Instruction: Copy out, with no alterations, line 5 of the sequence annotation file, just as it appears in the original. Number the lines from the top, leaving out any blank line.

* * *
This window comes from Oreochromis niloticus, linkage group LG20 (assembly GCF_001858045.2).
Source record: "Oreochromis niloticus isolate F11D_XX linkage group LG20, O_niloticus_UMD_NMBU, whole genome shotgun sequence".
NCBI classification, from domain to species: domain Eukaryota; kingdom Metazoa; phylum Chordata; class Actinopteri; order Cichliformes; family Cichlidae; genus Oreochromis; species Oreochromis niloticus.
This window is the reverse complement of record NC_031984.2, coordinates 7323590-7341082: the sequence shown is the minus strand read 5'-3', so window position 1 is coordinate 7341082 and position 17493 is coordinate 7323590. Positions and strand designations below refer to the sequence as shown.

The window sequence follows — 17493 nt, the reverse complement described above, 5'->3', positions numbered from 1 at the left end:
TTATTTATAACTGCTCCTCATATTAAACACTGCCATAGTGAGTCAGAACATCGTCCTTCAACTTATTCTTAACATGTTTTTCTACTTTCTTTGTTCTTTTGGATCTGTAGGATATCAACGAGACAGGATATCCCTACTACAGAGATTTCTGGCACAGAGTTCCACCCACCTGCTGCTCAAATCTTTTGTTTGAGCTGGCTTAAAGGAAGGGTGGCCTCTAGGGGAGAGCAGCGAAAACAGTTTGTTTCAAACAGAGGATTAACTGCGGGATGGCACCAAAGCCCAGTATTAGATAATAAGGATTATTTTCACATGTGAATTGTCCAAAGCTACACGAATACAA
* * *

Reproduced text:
The window sequence follows — 17493 nt, the reverse complement described above, 5'->3', positions numbered from 1 at the left end: